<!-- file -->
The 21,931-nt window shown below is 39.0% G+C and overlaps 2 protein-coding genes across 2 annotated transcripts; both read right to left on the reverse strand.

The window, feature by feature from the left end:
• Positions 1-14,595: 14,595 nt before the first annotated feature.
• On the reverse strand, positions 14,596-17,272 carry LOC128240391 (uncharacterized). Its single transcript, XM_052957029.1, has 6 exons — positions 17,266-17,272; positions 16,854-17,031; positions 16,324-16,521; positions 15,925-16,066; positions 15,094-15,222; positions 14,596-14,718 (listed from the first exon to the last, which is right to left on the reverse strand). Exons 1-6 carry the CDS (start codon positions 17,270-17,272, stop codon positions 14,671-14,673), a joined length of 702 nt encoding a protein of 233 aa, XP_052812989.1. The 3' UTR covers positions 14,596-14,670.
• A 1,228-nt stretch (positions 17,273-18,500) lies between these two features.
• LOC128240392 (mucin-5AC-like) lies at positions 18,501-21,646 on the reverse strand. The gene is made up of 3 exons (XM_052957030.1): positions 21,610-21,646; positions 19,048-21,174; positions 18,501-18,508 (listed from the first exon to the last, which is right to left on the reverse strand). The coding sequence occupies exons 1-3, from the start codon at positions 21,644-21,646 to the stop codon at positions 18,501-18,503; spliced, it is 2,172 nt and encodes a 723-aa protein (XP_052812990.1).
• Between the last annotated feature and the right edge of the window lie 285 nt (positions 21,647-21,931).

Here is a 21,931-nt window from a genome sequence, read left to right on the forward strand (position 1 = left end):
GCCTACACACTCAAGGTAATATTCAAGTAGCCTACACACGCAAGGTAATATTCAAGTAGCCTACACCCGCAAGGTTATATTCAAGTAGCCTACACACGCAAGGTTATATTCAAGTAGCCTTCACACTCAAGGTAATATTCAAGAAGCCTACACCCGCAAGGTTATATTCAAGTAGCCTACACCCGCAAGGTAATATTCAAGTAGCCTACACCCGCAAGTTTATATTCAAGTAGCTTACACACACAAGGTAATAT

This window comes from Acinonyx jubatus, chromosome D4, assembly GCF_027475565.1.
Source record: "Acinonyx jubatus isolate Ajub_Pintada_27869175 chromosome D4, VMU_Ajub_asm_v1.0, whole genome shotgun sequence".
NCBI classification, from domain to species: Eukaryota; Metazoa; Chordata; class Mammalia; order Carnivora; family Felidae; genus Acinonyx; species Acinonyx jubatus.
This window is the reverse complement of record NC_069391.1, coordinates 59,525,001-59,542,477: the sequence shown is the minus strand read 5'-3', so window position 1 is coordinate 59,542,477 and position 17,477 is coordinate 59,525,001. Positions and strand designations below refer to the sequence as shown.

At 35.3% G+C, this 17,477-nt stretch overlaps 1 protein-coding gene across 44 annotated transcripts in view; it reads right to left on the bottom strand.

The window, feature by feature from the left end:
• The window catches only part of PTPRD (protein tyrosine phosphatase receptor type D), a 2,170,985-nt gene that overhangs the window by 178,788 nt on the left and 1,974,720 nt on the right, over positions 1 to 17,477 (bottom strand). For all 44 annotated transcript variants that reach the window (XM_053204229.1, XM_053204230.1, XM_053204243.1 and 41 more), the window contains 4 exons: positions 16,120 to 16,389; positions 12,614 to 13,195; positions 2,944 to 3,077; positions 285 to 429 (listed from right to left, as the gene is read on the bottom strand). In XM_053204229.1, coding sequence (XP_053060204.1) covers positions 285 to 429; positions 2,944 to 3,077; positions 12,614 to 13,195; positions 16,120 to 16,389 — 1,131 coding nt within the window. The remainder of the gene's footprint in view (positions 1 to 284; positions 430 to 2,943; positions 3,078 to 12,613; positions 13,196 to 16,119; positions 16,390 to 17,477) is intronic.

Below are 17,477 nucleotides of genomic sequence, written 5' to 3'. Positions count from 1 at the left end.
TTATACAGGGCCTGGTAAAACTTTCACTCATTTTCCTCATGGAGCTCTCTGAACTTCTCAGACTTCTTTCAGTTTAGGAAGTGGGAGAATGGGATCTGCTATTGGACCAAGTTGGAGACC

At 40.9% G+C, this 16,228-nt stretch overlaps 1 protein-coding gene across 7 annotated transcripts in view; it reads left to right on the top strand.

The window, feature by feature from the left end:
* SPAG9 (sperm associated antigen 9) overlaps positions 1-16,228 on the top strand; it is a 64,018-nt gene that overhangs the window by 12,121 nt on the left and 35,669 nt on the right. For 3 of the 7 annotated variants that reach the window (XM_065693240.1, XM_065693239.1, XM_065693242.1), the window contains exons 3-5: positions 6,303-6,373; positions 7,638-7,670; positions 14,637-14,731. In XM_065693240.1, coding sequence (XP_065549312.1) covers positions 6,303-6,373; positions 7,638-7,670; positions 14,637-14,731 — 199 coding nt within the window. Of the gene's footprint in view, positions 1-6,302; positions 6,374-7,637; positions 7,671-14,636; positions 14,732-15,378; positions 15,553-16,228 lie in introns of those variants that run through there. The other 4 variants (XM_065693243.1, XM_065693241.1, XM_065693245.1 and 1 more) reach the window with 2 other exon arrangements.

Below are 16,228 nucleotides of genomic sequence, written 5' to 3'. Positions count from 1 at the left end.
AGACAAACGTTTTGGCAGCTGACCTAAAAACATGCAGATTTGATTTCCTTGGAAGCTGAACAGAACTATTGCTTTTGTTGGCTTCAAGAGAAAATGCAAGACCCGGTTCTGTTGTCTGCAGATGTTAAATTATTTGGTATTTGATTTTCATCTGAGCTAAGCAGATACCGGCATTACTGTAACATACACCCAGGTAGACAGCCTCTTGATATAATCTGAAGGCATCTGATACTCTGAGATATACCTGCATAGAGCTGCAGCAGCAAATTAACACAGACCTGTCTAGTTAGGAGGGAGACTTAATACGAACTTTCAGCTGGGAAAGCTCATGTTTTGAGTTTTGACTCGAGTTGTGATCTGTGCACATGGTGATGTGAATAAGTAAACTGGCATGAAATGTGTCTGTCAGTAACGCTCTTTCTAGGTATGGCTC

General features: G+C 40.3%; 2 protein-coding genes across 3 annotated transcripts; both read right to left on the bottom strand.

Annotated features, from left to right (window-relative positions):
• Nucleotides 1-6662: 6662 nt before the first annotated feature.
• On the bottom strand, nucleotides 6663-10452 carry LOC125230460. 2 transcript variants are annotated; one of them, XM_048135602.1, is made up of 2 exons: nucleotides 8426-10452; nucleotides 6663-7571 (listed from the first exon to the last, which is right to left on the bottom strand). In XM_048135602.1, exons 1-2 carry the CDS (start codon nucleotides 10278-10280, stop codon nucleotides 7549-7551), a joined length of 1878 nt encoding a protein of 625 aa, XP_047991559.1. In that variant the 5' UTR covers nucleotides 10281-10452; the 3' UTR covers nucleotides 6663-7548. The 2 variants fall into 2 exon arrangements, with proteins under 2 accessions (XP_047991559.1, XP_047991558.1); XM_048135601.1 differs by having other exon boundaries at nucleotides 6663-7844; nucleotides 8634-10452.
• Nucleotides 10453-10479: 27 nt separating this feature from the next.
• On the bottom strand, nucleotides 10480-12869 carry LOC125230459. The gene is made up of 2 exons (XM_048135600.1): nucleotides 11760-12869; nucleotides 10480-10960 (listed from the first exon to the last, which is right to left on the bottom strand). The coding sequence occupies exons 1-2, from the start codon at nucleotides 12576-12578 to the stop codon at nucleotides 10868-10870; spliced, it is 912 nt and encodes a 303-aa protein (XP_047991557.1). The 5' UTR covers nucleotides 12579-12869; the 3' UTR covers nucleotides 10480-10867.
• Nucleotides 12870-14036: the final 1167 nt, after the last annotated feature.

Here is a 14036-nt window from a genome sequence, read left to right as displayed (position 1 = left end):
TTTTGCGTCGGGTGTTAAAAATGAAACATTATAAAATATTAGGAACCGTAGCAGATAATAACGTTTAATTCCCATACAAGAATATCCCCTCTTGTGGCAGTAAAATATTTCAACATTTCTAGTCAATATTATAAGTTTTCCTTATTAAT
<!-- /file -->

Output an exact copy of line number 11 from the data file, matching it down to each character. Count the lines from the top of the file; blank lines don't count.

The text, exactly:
Source record: "Acinonyx jubatus isolate Ajub_Pintada_27869175 chromosome D4, VMU_Ajub_asm_v1.0, whole genome shotgun sequence".